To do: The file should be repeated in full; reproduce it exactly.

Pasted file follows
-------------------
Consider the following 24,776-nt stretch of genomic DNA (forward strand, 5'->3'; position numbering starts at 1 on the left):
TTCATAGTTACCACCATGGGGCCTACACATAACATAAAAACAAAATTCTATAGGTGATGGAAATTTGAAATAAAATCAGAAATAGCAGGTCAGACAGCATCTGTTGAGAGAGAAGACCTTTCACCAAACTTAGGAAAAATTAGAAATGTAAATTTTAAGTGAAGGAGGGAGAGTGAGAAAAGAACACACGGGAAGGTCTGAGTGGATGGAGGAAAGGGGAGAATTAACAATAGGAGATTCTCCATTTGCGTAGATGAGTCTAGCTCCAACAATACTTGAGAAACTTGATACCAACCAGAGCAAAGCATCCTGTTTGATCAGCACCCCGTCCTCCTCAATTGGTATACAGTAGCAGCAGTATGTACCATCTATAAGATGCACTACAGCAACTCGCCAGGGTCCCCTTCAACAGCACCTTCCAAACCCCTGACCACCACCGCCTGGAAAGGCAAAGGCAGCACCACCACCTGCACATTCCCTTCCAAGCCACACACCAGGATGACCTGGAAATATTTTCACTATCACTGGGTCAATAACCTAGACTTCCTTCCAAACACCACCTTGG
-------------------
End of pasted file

Consider the following 24,776-nt stretch of genomic DNA (forward strand, 5'->3'; position numbering starts at 1 on the left):
TTCATAGTTACCACCATGGGGCCTACACATAACATAAAAACAAAATTCTATAGGTGATGGAAATTTGAAATAAAATCAGAAATAGCAGGTCAGACAGCATCTGTTGAGAGAGAAGACCTTTCACCAAACTTAGGAAAAATTAGAAATGTAAATTTTAAGTGAAGGAGGGAGAGTGAGAAAAGAACACACGGGAAGGTCTGAGTGGATGGAGGAAAGGGGAGAATTAACAATAGGAGATTCTCCATTTGCGTAGATGAGTCTAGCTCCAACAATACTTGAGAAACTTGATACCAACCAGAGCAAAGCATCCTGTTTGATCAGCACCCCGTCCTCCTCAATTGGTATACAGTAGCAGCAGTATGTACCATCTATAAGATGCACTACAGCAACTCGCCAGGGTCCCCTTCAACAGCACCTTCCAAACCCCTGACCACCACCGCCTGGAAAGGCAAAGGCAGCACCACCACCTGCACATTCCCTTCCAAGCCACACACCAGGATGACCTGGAAATATTTTCACTATCACTGGGTCAATAACCTAGACTTCCTTCCAAACACCACCTTGG